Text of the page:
All analyses were performed in STATA 14.0 (StataCorp, Texas, USA), considering the clusters (general practices) and weighted to the inverse of the individual’s probability of being in the sample (inverse of the average annual number of contacts with the general practice = 1/average number of contacts per year) [11, 12, 28].

The Human Research Ethics Committee of the University of Adelaide exempted this study of an ethical review, as it used existing and non-identifiable data.

Results

Of the total 1,544,303 active patients available in the MedicineInsight database, 2.8% (n = 43,046) were excluded because there was no recorded diagnosis or reason for encounter for the specified period (10/2013 to 06/2016). The percentage of individuals with missing data was up to 4% across categories of the investigated sociodemographic variables, although a higher frequency was observed in the NT (10.7%).

The final sample included for analysis consisted of 1,501,267 adults (57.6% females; 28.3% aged <35y and 22.5% ≥65y), and 65.2% of them had available records in the MedicineInsight database prior to 2013.

The combined “prevalence” of the investigated MSK (positive for arthritis, chronic back pain, gout, osteoporosis, spondyloarthropathies, and/or rheumatoid arthritis, considering past and “current” health records) in the whole sample was 16.8% (95%CI 15.9;17.7) with 21.3% (95%CI 20.2;22.4) of all patients consulting for chronic pain in the period between 2013 and 2016. Considering both variables together, 9.4% of the sample had some of the investigated MSK and also consulted for chronic pain (Additional file 1: Figure S1). For instance, chronic back pain could be both a MSK and a consultation for chronic pain.

Arthritis was the most “prevalent” of the investigated MSK (9.5%), followed by chronic back pain (6.7%), with 3.7% of the whole sample being affected by two or more MSK (Table 1). Among those with any of the investigated MSK, 67.0% consulted for the same reason in the period between 2013 and 2016, and this frequency was greater (86.1%) among those affected by three or more MSK. “Current” consultations for the same MSK were more frequent among those affected by chronic back pain (89.3%) or rheumatoid arthritis (57.7%). Table 1 also shows that 56.1% of the patients with any of the investigated MSK consulted for chronic pain in the period between 2013 and 2016, and this frequency was 46% higher among those affected by three or more MSK. A “current” consultation for chronic pain was also more likely among those affected by chronic back pain (96.7%), and less frequent among patients with gout (30.9%). The average number of health contacts per year was twice as high among those with any of the investigated MSK compared to those without these conditions, and this number increased progressively with the number of MSK’s in the same individual.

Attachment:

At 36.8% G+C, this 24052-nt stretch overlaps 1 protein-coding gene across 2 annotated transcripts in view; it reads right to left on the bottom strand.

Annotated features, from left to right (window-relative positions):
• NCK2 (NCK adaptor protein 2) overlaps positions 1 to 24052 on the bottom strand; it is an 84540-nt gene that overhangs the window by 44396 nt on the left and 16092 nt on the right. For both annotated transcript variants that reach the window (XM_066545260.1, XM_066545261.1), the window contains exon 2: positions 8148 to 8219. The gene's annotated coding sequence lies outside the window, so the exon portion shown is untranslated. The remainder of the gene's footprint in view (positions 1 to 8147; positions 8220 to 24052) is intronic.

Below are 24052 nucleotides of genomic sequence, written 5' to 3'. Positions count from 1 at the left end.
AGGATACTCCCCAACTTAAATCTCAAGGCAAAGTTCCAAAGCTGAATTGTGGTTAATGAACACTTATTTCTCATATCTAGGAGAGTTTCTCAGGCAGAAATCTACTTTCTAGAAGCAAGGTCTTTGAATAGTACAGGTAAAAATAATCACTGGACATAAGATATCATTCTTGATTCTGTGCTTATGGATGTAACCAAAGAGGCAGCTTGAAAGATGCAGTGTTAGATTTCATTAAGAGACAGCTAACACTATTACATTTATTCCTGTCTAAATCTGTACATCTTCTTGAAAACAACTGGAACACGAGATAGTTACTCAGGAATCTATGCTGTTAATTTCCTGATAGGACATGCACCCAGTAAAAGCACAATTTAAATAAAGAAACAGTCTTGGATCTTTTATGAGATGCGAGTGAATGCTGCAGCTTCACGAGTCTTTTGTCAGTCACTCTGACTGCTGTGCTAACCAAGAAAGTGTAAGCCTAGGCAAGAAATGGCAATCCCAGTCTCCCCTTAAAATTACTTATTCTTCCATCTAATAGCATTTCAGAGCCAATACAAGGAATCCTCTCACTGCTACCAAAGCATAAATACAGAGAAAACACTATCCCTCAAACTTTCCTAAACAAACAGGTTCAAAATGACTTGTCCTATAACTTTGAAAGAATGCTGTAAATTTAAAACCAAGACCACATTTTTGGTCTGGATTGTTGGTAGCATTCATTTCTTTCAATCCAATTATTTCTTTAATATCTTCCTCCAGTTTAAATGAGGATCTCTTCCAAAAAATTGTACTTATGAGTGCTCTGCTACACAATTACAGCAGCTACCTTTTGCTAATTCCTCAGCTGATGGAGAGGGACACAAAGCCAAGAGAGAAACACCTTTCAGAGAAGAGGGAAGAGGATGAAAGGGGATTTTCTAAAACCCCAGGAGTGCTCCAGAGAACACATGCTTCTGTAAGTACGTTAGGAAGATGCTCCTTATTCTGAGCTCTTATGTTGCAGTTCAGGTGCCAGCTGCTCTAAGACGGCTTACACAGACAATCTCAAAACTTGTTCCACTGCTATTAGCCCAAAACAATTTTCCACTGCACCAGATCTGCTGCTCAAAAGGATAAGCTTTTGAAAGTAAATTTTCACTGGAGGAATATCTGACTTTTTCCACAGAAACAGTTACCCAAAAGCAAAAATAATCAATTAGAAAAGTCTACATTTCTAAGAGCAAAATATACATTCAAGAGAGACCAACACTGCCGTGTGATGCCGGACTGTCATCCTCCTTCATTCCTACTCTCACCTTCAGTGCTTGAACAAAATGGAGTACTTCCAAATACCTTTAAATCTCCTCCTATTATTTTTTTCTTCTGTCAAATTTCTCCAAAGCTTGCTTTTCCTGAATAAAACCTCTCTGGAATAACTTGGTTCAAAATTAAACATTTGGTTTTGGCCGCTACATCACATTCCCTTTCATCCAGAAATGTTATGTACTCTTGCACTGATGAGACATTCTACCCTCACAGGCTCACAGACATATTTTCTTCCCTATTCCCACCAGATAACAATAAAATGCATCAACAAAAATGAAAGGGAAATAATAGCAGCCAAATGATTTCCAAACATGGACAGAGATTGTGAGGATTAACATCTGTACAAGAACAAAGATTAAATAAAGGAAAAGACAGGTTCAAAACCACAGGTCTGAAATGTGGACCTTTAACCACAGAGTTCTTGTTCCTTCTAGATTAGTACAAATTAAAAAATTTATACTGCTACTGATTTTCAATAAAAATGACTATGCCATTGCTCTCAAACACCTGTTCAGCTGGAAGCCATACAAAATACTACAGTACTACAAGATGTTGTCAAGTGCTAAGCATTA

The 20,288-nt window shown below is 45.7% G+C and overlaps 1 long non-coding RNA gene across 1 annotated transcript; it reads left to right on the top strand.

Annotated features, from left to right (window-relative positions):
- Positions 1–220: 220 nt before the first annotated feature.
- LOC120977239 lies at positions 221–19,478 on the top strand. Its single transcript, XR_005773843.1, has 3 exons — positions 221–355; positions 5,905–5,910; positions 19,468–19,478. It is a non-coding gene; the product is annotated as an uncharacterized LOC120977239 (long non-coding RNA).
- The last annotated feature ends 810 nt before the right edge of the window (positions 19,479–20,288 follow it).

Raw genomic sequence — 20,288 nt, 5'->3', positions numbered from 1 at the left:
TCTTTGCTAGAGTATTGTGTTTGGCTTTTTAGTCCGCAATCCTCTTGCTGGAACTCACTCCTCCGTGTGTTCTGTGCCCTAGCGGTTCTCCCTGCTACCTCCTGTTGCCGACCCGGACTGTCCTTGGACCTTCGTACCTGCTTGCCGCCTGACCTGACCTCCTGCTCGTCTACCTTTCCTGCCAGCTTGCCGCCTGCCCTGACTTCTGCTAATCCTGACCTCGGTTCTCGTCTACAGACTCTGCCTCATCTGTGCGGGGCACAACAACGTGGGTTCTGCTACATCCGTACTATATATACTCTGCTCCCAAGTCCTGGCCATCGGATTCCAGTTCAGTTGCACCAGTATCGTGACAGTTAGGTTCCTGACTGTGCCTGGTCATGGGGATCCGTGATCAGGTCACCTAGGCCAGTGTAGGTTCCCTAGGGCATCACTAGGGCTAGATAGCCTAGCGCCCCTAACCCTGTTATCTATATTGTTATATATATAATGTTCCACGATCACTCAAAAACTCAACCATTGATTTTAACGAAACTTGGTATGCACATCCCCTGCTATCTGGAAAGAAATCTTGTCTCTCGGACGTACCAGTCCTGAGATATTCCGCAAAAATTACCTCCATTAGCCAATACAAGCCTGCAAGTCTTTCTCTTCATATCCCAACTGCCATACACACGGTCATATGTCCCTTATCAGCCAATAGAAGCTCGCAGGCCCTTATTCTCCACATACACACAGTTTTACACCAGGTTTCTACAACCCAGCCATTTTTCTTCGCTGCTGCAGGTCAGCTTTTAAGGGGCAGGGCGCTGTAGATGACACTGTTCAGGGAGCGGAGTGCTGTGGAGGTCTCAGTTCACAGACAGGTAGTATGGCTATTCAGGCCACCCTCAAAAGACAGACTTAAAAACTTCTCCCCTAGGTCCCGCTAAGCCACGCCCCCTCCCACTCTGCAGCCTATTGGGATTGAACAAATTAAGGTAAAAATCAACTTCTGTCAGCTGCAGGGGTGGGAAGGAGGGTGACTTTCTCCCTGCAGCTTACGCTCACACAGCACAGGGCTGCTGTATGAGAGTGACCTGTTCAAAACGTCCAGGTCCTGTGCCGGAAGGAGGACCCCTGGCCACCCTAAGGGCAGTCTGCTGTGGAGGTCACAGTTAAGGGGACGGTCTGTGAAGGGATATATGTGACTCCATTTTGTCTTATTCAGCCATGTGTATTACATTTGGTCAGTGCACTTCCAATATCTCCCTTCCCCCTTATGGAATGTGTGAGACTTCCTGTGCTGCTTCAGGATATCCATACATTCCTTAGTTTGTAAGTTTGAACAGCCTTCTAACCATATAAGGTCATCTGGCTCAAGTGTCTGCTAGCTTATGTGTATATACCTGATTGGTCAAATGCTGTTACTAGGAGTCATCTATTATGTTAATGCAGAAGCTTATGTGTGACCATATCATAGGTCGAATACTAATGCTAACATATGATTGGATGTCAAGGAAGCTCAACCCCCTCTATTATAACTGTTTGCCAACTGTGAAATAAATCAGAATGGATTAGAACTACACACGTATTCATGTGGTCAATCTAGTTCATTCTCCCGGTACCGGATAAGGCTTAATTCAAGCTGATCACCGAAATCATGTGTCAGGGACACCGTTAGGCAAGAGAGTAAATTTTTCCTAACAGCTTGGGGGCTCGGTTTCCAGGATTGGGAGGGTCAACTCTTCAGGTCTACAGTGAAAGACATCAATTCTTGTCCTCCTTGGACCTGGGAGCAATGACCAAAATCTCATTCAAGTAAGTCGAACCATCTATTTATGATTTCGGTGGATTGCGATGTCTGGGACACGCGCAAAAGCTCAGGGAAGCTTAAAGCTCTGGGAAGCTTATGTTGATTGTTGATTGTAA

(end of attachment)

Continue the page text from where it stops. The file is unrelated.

Table 1

Prevalence of the investigated musculoskeletal diseases and characteristic related to the management of these conditions. Adults aged 18+ years (N = 1,501,267)

 

Prevalence

(2000–2016)a

% (95%CI)

Current consultation for the same problem

(2013–2016)b

%

Current consultation for chronic pain

(2013–2016)b

%

Average number of health contacts per year

(2013–2016)b,c

Median [p25-p75]

Average time in the dataset (years)

(2000–2016) a

Median [p25-p75]

Positive for any musculoskeletal diseased

 No

83.2 (82.3;84.1)

0.0

14.3

1.0 [1.0–2.0]

3.3 [0.7–8.6]

 Yes

16.8 (15.9;17.7)

66.7

56.1

2.0 [1.0–5.5]

6.0 [1.8–12.6]

Number of musculoskeletal diseasesd

 1

13.1 (12.5;13.7)

67.0

54.9

2.0 [1.0–4.5]

5.5 [1.6–12.1]

 2

3.1 (2.8;3.4)

62.5

54.8

3.0 [1.0–8.0]

7.3 [2.5–13.9]

 3+

0.6 (0.5;0.7)

86.1

80.0

6.5 [2.0–12.5]

8.1 [3.0–14.7]

Type of musculoskeletal disease

 Arthritis

9.5 (8.8;10.3)

48.3

40.0

2.5 [1.0–6.5]

7.7 [2.9–14.0]

 Chronic back pain

6.7 (6.4;7.1)

89.3

96.7

2.0 [1.0–5.0]

4.5 [1.3–10.3]

 Gout

1.6 (1.5;1.7)

--e

30.9

1.5 [1.0–4.0]

4.2 [1.1–10.4]

 Osteoporosis

1.2 (1.1;1.4)

--e

38.5

3.5 [1.0–9.0]

5.7 [1.3–13.1]

 Spondyloarthropathies

1.1 (0.9;1.3)

8.4

46.5

3.0 [1.0–7.5]

9.2 [3.9–14.8]

 Rheumatoid arthritis

0.9 (0.8;1.0)

57.7

35.0

2.5 [1.0–7.5]

7.2 [2.1–14.1]

a Considering the whole period since the first register available in the MedicineInsight dataset (2000–2016)

b Consultations between Oct/2013 and June/2016

c Number of registers on different dates when the patient received some diagnosis and/or some encounter occurred between the patient and the health service, including face-to-face visits and telephone contacts

d Positives for arthritis, chronic back pain, gout, osteoporosis, spondyloarthropathies, and/or rheumatoid arthritis

e No data available on diagnosis for these conditions before 2013

Figure 1 shows that the “prevalence” of the investigated MSK and “current” consultations for chronic pain increased with age, but the last remained relatively stable for those aged 40 years or over, especially among males (Fig. 1). The “prevalence” of chronic MSK and “current” consultations for chronic pain were higher in males aged 20–39 years than in women of the same age, becoming both more frequent in women than in men after the age 60 years.